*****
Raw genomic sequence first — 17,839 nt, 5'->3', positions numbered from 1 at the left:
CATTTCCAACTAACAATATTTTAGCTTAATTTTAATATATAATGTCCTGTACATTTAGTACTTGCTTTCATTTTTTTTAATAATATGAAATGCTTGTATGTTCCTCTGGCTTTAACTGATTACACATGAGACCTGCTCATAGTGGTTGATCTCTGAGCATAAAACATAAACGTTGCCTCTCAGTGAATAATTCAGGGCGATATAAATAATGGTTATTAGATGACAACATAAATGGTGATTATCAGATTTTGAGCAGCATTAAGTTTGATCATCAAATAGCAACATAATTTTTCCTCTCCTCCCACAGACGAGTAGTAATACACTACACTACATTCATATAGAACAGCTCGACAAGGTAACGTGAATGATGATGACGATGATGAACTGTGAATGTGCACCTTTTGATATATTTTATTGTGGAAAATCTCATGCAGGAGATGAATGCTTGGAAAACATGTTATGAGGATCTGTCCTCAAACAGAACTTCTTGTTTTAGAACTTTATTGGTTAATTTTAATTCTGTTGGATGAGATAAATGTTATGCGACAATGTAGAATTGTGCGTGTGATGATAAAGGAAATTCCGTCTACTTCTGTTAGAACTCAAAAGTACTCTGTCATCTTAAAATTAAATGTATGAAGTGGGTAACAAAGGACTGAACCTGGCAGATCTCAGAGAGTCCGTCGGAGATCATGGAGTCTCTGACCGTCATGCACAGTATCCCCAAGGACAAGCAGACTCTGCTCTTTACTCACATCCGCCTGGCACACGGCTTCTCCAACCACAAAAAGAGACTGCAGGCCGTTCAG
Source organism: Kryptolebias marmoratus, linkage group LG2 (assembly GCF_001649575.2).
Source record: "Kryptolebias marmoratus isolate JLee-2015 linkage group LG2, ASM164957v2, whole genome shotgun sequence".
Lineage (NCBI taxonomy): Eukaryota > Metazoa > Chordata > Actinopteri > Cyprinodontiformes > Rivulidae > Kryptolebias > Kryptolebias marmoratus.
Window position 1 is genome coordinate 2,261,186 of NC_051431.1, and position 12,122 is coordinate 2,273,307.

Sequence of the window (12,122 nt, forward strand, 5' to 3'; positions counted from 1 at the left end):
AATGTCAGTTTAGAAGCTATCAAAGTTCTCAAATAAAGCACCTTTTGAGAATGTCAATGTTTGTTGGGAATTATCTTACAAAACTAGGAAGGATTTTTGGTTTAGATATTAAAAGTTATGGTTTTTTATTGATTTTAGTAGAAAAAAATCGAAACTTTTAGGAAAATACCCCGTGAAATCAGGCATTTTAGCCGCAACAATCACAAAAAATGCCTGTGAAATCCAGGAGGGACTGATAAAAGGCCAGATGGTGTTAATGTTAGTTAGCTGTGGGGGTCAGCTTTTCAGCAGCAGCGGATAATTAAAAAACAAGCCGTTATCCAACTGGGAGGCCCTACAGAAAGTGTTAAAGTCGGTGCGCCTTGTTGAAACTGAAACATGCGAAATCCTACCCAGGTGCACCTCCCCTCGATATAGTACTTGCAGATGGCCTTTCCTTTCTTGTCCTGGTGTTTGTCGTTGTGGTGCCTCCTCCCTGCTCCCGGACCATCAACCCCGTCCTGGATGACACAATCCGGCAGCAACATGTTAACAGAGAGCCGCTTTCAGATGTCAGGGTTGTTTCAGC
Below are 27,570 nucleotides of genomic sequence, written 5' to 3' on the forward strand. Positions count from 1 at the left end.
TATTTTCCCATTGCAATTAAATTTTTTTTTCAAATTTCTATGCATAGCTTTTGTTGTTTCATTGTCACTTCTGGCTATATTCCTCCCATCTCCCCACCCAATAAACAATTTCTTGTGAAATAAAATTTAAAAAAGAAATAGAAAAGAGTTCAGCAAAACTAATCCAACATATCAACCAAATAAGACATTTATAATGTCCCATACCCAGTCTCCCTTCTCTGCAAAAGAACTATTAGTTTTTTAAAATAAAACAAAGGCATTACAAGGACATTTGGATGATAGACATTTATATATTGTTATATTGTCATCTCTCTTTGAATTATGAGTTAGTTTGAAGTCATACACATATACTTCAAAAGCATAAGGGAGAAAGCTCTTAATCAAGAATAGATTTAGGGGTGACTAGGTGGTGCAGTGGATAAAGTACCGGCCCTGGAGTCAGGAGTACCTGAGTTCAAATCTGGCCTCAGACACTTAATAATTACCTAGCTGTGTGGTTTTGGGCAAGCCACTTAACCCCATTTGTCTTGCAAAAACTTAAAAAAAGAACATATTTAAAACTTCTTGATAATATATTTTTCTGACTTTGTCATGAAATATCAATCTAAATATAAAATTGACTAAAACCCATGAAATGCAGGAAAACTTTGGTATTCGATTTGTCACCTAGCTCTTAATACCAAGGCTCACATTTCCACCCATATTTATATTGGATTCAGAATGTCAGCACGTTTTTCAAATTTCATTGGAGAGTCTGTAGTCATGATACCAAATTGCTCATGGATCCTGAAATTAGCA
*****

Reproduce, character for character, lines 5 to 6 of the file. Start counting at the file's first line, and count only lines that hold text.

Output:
Lineage (NCBI taxonomy): Eukaryota > Metazoa > Chordata > Actinopteri > Cyprinodontiformes > Rivulidae > Kryptolebias > Kryptolebias marmoratus.
Window position 1 is genome coordinate 2,261,186 of NC_051431.1, and position 12,122 is coordinate 2,273,307.